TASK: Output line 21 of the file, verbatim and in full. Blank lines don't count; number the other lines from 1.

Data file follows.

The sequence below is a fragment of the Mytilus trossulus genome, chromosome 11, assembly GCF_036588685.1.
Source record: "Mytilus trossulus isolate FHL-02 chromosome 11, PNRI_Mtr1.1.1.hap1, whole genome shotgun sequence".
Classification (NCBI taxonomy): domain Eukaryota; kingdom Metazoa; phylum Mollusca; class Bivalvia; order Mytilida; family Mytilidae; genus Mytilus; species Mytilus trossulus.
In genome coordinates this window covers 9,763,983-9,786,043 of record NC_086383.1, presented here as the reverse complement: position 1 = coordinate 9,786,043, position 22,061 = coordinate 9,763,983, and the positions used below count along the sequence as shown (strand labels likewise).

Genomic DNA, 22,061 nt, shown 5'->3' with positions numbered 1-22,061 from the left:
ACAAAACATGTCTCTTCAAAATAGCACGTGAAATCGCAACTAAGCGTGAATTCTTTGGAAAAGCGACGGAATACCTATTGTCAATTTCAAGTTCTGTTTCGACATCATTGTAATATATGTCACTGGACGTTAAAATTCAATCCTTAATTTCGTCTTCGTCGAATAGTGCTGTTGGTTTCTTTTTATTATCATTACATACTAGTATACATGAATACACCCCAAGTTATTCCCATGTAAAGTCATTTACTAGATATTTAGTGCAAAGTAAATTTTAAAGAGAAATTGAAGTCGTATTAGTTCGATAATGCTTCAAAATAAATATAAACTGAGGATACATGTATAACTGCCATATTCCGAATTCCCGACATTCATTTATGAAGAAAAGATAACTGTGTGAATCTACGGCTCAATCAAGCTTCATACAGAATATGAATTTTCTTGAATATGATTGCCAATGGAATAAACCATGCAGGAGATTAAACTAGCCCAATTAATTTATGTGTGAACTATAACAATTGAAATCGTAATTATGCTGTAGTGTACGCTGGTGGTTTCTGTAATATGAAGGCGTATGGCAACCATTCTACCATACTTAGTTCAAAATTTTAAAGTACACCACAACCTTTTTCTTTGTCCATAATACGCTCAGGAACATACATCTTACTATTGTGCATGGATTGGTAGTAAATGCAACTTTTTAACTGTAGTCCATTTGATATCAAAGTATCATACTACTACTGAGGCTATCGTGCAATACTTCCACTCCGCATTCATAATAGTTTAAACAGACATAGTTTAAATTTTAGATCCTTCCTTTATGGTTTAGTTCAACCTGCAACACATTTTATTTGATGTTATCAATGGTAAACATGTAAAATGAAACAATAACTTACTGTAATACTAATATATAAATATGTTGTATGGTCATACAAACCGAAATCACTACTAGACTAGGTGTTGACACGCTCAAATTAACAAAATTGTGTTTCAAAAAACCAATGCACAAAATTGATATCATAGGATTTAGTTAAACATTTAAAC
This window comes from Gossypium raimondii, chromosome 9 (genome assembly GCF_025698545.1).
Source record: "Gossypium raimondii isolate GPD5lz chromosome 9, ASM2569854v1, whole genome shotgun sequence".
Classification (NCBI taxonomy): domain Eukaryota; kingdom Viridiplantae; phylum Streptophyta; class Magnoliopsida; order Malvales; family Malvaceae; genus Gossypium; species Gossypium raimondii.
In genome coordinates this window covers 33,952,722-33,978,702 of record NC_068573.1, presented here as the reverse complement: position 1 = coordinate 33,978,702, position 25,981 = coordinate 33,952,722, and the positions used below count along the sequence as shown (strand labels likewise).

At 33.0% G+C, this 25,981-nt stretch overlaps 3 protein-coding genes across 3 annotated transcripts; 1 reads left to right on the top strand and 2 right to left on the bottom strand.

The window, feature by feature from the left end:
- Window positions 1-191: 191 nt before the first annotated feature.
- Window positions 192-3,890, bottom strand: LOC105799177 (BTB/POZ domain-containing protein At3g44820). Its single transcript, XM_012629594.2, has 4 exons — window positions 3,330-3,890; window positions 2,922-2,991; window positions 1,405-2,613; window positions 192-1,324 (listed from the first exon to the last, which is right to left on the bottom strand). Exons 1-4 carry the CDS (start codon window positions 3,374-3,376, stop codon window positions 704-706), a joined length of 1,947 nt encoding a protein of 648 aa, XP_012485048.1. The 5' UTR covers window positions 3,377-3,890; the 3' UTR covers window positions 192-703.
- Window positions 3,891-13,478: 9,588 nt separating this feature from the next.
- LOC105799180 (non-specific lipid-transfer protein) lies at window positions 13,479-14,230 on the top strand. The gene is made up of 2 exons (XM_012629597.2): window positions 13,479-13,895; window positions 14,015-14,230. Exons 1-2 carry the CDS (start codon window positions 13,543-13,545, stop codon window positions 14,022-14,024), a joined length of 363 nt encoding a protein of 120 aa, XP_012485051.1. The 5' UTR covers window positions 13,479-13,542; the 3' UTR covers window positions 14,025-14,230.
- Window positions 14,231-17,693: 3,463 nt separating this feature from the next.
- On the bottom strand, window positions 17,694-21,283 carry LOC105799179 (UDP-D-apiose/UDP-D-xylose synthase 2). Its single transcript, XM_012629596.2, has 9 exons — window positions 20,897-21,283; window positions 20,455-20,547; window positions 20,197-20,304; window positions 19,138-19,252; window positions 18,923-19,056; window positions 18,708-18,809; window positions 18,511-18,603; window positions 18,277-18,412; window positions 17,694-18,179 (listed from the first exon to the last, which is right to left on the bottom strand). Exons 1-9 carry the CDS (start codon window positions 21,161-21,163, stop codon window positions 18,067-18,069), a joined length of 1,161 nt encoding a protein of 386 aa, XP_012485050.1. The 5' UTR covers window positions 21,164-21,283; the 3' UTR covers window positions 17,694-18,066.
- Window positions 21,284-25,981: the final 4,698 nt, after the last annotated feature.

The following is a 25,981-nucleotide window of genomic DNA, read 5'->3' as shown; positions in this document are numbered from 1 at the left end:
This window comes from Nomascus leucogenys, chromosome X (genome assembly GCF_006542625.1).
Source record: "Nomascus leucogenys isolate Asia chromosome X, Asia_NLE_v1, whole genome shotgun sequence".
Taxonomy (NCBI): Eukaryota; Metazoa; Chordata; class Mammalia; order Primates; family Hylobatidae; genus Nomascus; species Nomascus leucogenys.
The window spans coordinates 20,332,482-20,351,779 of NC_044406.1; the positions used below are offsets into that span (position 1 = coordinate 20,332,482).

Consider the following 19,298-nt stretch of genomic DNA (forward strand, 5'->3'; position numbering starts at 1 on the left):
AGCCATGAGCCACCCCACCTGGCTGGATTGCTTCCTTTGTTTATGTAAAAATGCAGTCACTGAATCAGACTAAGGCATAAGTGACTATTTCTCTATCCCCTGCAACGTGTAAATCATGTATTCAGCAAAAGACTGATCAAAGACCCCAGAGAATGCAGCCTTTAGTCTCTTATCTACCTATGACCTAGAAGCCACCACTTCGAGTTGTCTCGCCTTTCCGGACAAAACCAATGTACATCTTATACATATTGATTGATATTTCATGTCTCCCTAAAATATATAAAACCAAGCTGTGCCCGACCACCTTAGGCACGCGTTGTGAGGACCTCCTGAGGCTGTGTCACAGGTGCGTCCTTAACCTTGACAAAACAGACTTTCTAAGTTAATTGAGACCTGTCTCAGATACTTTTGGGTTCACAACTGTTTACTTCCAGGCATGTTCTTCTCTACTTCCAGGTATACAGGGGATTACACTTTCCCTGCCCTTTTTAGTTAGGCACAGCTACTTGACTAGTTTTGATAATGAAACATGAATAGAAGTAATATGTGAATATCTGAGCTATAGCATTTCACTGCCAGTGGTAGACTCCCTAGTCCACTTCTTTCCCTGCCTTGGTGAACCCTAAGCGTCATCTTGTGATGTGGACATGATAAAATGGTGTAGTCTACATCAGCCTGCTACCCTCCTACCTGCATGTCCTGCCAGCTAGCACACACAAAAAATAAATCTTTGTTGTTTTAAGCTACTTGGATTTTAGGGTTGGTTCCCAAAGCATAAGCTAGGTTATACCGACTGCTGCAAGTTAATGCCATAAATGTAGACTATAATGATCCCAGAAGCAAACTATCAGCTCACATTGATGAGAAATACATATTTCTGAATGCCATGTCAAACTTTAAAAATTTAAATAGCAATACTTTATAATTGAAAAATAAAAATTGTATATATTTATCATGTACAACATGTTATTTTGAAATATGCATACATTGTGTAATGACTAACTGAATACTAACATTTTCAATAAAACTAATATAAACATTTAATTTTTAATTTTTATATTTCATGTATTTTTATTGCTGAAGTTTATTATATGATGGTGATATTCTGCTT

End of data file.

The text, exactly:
This window comes from Nomascus leucogenys, chromosome X (genome assembly GCF_006542625.1).